Does enteral nutrition compared to parenteral nutrition result in better outcomes in critically ill adult patients? A systematic review of the literature

Leah Gramlich, Krikor Kichian, Jaime Pinilla, Nadia J Rodych, Rupinder Dhaliwal, Daren K Heyland
Nutrition 2004, 20 (10): 843-8

OBJECTIVE: Nutritional support is part of the standard of care for the critically ill adult patient. In the average patient in the intensive care unit who has no contraindications to enteral nutrition (EN) or parenteral nutrition (PN), the choice of route for nutritional support may be influenced by several factors. Because EN and PN are associated with risks and benefits, we systematically reviewed and critically appraised the literature to compare EN with PN the critically ill patient.

METHODS: We searched computerized bibliographic databases, personal files, and relevant reference lists to identify potentially eligible studies. Only randomized clinical trials that compared EN with PN in critically ill patients with respect to clinically important outcomes were included in this review. In an independent fashion, relevant data on the methodology and outcomes of primary studies were abstracted in duplicate. The studies were subsequently aggregated statistically.

RESULTS: There were 13 studies that met the inclusion criteria and, hence, were included in our meta-analysis. The use of EN as opposed to PN was associated with a significant decrease in infectious complications (relative risk = 0.64, 95% confidence interval = 0.47 to 0.87, P = 0.004) but not with any difference in mortality rate (relative risk = 1.08, 95% confidence interval = 0.70 to 1.65, P = 0.7). There was no difference in the number of days on a ventilator or length of stay in the hospital between groups receiving EN or PN (Standardized Mean Difference [SMD] = 0.07, 95% confidence interval = -0.2 to 0.33, P = 0.6). PN was associated with a higher incidence of hyperglycemia. Data that compared days on a ventilator and the development of diarrhea in patients who received EN versus PN were inconclusive. In the EN and PN groups, complications with enteral and parenteral access were seen. Four studies documented cost savings with EN as opposed to PN.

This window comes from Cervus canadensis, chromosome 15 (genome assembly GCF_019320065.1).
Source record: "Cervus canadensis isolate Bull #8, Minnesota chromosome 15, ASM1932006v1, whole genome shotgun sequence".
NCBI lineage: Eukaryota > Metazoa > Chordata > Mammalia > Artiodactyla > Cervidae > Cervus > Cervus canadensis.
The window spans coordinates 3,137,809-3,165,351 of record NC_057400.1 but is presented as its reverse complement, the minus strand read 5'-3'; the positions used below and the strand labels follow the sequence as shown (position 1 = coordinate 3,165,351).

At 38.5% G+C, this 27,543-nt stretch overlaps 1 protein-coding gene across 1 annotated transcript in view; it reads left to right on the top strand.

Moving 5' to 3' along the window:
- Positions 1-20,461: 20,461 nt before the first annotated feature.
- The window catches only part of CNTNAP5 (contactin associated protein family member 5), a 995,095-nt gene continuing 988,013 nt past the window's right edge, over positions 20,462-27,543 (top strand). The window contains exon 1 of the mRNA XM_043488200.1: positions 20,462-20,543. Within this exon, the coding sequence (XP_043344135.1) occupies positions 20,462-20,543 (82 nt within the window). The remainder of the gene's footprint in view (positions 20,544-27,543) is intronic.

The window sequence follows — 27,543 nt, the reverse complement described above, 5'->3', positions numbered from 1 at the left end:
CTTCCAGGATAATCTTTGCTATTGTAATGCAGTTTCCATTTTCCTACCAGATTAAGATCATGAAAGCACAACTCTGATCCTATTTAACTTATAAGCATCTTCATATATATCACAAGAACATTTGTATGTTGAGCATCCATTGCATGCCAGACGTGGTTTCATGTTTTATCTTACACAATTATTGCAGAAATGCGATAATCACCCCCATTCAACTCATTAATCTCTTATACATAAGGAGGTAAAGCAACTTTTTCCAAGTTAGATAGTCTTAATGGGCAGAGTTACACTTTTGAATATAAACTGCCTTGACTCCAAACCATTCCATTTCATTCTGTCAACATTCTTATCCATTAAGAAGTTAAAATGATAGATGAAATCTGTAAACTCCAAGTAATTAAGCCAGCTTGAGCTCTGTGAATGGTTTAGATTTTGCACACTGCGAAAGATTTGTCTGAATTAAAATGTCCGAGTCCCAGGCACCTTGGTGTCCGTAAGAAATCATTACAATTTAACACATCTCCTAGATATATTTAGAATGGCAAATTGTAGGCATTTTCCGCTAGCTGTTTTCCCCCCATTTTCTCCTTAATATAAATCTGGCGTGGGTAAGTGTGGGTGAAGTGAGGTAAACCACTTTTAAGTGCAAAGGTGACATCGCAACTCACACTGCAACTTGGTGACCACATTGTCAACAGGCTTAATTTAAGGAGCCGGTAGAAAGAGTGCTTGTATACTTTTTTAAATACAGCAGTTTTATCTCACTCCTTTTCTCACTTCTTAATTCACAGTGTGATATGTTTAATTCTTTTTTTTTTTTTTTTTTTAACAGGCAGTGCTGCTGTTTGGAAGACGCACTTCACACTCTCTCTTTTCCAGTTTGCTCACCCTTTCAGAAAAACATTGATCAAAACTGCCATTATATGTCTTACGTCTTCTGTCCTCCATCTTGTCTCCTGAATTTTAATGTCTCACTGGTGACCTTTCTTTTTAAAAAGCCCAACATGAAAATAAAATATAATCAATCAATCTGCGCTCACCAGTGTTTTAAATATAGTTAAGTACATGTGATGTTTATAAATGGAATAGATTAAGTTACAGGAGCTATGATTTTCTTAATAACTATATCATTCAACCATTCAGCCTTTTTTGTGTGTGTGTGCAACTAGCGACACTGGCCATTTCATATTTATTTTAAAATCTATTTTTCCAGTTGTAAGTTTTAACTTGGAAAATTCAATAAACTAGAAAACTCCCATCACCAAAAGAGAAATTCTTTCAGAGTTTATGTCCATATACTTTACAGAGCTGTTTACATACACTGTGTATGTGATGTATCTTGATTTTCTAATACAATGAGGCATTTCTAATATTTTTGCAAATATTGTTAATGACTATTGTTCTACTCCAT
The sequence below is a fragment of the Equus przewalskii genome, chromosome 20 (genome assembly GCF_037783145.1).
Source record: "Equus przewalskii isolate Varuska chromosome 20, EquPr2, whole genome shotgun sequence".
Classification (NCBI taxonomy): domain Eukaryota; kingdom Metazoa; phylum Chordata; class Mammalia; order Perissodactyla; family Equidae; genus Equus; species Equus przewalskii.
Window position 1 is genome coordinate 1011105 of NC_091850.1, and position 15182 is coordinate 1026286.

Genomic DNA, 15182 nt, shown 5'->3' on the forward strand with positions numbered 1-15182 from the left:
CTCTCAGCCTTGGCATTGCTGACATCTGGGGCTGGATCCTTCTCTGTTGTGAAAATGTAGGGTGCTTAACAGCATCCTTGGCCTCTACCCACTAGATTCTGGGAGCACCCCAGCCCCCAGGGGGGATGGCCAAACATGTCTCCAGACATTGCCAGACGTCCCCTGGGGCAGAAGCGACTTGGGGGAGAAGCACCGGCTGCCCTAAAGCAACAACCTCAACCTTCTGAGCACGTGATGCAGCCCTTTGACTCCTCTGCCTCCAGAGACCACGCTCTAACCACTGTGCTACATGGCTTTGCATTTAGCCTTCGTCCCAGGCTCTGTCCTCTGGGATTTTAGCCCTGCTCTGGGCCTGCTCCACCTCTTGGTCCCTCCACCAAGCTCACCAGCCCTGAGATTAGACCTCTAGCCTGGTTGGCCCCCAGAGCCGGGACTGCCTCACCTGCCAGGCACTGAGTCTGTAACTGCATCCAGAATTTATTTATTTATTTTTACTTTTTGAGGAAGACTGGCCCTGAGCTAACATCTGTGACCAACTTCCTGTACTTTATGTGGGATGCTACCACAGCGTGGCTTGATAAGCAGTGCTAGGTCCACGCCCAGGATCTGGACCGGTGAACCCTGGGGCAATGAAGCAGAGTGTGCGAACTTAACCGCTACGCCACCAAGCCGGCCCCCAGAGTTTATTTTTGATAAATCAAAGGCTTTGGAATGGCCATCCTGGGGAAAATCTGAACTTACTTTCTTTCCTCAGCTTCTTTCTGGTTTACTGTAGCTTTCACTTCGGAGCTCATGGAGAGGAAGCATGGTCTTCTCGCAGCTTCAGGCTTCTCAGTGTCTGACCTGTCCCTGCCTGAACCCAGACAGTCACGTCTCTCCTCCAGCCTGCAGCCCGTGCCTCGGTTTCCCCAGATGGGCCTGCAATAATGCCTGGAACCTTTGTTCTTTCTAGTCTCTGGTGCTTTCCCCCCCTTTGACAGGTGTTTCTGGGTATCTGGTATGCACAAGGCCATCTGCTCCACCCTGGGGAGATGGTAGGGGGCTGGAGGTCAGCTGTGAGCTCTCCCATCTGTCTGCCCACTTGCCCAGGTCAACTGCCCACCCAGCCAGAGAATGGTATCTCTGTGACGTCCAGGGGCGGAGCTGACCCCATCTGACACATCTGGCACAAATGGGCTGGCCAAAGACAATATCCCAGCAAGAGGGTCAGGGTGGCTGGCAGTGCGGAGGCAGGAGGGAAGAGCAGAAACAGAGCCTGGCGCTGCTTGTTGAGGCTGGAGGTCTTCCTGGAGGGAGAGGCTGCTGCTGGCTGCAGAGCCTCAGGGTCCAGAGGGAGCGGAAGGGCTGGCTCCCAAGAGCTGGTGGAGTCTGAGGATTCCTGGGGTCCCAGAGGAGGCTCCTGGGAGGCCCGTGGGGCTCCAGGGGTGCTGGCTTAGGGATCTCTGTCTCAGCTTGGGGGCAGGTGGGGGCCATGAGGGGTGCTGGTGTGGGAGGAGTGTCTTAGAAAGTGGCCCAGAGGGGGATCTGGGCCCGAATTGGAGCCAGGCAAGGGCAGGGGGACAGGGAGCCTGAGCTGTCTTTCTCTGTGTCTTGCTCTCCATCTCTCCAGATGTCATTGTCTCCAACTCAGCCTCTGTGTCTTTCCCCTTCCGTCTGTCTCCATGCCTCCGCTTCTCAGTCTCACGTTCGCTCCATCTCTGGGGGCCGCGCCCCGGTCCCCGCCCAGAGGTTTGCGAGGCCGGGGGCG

CONCLUSION: The use of EN as opposed to PN results in an important decrease in the incidence of infectious complications in the critically ill and may be less costly. EN should be the first choice for nutritional support in the critically ill.

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